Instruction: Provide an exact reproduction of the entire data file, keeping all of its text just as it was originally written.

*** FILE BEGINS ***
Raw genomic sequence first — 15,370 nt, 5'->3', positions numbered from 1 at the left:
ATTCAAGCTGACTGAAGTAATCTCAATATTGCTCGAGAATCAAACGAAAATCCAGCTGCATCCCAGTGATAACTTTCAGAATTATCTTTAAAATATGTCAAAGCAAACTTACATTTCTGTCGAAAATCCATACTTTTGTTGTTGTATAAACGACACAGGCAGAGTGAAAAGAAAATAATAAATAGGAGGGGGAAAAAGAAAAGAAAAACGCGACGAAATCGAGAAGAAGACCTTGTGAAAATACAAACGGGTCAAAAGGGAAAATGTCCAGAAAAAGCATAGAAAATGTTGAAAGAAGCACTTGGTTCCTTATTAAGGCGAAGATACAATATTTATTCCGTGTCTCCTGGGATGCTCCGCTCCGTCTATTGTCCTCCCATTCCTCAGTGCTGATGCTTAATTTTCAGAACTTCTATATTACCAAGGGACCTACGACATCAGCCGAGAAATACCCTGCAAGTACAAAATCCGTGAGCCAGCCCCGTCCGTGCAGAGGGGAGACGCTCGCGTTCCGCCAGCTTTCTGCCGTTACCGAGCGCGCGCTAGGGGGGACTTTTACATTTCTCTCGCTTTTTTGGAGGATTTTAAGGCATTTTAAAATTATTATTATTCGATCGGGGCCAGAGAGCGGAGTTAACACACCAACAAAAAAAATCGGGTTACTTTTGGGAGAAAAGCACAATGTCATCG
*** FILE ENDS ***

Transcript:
Raw genomic sequence first — 15,370 nt, 5'->3', positions numbered from 1 at the left:
ATTCAAGCTGACTGAAGTAATCTCAATATTGCTCGAGAATCAAACGAAAATCCAGCTGCATCCCAGTGATAACTTTCAGAATTATCTTTAAAATATGTCAAAGCAAACTTACATTTCTGTCGAAAATCCATACTTTTGTTGTTGTATAAACGACACAGGCAGAGTGAAAAGAAAATAATAAATAGGAGGGGGAAAAAGAAAAGAAAAACGCGACGAAATCGAGAAGAAGACCTTGTGAAAATACAAACGGGTCAAAAGGGAAAATGTCCAGAAAAAGCATAGAAAATGTTGAAAGAAGCACTTGGTTCCTTATTAAGGCGAAGATACAATATTTATTCCGTGTCTCCTGGGATGCTCCGCTCCGTCTATTGTCCTCCCATTCCTCAGTGCTGATGCTTAATTTTCAGAACTTCTATATTACCAAGGGACCTACGACATCAGCCGAGAAATACCCTGCAAGTACAAAATCCGTGAGCCAGCCCCGTCCGTGCAGAGGGGAGACGCTCGCGTTCCGCCAGCTTTCTGCCGTTACCGAGCGCGCGCTAGGGGGGACTTTTACATTTCTCTCGCTTTTTTGGAGGATTTTAAGGCATTTTAAAATTATTATTATTCGATCGGGGCCAGAGAGCGGAGTTAACACACCAACAAAAAAAATCGGGTTACTTTTGGGAGAAAAGCACAATGTCATCG